Immediately after the morning meditation one of the sangha members offers guided qi gong instruction right outside the barn. It’s a beautiful practice, and a perfect way to keep the body’s energies moving. My own meditation background includes adhering to a tradition that frowns upon excessive movement or exercise, at least while in retreat. But there is no such restriction here at Gomde, and thank goodness—the land practically begs to be explored. A few trees scatter their shadows across the rolling grass of the center; thick forest lines the edges. Before breakfast I wander the quiet, unmarked surrounding roads on foot. The walk is dappled with glassy ponds and picturesque clearings. The sky feels closer here than most places. The pace and space around Rangjung Yeshe Gomde perfectly compliments the vibe of the center itself. There is no sense of urgency or haste. It’s not just relatively quiet here, it is truly serene. The noise of my mind actually seems louder than usual against this peaceful backdrop, but I’m not bothered—it makes sense.
A clanging cowbell lets everyone know it’s time for breakfast at the the small barn. No one touches the plates or silverware or sneaks a nibble. We’re waiting for Tulku-la, and he’s mercifully punctual. He’s all smiles, which would prove to be his default countenance for the entirety of the retreat. He serves himself and sits at the head of the family-style table arrangement. We follow suit and enjoy the first of many meals as a sangha. Tulku-la joins us not in retrospective silence or withdrawn piousness, but as a familiar friend. Well-intentioned and occasionally giddy banter swirls around the small barn; when conversation steers into deeper waters, Tulku-la is ready to share, whether by listening with a nonjudgmental ear, or speaking with a nonjudgmental heart. It would be like this nearly every breakfast, lunch, and dinner except when he could not be there with us. There is a palpable sense of camaraderie and friendship, even on this first day. After the meal each of us washes our plates in the kitchen while dedicated volunteers get to work on their yogi jobs around the center.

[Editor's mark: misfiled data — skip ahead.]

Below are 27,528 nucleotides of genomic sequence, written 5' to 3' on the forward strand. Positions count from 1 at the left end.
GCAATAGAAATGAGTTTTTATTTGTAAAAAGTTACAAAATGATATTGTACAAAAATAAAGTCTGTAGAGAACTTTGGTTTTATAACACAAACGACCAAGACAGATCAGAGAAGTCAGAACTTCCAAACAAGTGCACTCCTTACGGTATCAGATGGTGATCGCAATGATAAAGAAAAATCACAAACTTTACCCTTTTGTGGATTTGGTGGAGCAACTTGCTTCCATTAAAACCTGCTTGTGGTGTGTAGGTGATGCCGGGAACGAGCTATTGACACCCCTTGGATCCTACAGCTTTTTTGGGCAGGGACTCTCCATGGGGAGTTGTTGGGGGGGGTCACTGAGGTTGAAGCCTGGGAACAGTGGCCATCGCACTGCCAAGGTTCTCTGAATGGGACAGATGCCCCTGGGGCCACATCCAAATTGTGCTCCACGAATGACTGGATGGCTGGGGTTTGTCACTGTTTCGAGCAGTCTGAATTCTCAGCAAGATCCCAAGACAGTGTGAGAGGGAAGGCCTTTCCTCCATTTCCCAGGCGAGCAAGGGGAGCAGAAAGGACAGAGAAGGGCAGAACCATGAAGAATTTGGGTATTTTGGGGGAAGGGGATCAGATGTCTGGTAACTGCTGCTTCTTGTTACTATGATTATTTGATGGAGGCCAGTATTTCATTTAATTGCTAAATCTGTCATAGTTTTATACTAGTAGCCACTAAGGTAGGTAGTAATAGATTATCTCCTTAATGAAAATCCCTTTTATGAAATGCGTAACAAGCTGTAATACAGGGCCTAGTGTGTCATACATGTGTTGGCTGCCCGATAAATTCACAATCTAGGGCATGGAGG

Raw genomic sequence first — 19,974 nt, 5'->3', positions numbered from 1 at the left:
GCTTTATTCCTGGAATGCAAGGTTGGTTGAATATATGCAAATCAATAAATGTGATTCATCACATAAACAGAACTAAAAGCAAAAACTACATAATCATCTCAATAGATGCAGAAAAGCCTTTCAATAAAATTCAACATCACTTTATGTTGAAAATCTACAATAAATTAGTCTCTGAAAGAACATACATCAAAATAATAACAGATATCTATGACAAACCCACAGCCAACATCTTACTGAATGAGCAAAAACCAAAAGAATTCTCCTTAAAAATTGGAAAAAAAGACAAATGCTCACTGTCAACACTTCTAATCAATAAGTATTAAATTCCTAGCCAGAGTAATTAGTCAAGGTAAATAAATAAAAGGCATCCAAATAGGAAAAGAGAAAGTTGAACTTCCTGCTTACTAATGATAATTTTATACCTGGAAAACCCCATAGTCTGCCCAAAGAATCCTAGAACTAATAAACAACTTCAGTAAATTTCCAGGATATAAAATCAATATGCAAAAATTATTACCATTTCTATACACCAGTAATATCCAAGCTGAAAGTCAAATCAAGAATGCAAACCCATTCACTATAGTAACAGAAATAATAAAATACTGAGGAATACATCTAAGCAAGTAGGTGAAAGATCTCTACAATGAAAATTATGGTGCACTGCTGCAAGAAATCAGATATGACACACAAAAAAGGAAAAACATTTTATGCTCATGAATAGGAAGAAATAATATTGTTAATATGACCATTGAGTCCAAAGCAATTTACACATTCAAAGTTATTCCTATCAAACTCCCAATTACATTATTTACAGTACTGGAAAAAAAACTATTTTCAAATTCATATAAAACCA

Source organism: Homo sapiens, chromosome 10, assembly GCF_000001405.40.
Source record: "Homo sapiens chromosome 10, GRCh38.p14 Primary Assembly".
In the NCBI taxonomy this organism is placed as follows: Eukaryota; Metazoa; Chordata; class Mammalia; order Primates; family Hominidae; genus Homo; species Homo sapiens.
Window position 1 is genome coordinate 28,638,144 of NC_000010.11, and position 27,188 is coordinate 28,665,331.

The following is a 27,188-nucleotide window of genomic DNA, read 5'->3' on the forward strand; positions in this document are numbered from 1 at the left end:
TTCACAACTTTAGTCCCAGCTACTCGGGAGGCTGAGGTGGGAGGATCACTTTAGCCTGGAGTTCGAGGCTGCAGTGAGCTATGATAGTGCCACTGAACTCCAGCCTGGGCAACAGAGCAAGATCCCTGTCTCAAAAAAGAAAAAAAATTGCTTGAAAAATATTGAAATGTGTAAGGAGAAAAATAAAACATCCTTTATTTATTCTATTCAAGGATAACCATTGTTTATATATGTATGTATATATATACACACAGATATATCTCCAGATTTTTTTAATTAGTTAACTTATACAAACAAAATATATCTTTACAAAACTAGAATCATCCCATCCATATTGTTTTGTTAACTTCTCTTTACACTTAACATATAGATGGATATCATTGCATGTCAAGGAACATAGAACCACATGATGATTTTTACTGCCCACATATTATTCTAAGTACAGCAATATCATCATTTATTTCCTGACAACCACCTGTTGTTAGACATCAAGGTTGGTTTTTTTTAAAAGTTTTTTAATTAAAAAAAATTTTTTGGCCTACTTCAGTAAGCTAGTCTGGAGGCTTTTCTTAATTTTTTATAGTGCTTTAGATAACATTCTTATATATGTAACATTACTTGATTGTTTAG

Later in the morning another crash of the gong sounded—it was time for sang. The sangha positioned chairs and cushions around the sangpo beneath a brilliant blue sky. Not even 10am, the sun was making its strength known. I had never made smoke offerings before, but I felt welcome to sit in for the experience—one of a number of “firsts” throughout the week. My eagerness to participate would eventually lead to a deeper understanding of the practice and its accompanying texts, but not without immense support from the more experienced members of the sangha. I was graciously offered guidance and instruction whenever I had a question, and sometimes even when I didn’t! There was always someone nearby to notice a quizzical or flummoxed expression on my face. Thanks to that almost clairvoyant awareness and attention, by the end of the week I was navigating the practice texts with enough confidence to occasionally offer help to another newcomer. It was a relief to be invited to step into these offerings, to generate and dedicate the merit, and to have an opportunity to develop a deeper relationship with the teachings themselves. The effortless generosity generated by the sangha and Tulku-la helped me realize I had the right and the ability to learn these practices, if I would only be willing to receive them. Maybe it was me; maybe it was the sangha; maybe it was Tulku-la, but this act of asking and receiving felt like a revelation after years of scattered efforts trying to do it all on my own.
I could recall and share dozens of memorable moments during the retreat—such as the sublime pond-side meditation, the hysterics that ensued when Tulku-la used a bit of foul language during a teaching, a gloriously lucid question and answer session beneath the trees, or beholding a field of fireflies beneath a sequined night sky. But what I want to share most of all was the way Tulku Migmar offered us Mahamudra. With the aide and artistry of Oriane Lavole, our incandescent translator and friend, Tulku-la painted pictures of the dharma using timeless anecdotes, personal stories, and straight teachings from the Masters before him. Phakchok Rinpoche too was ever-present both in spirit, and in the form of audio and video clips which at times left the sangha basking in the spaciousness and clarity of the dharma. Not content to simply march through a schedule of rigorous instruction, Tulku-la sensed the sangha’s need to explore both the teachings and our own lives as a means of transmitting wisdom. This willingness and ability to connect our own personal experiences to Mahamudra was done so effortlessly, it hardly seemed to be happening at all. The week was a living conversation that fulfilled my need for retreat, discipline, reflection, practice, and most unexpectedly, connection. It was the kinship shared between Tulku-la and the sangha that brought the dharma down to Earth for me, and for that gift, I can only bow.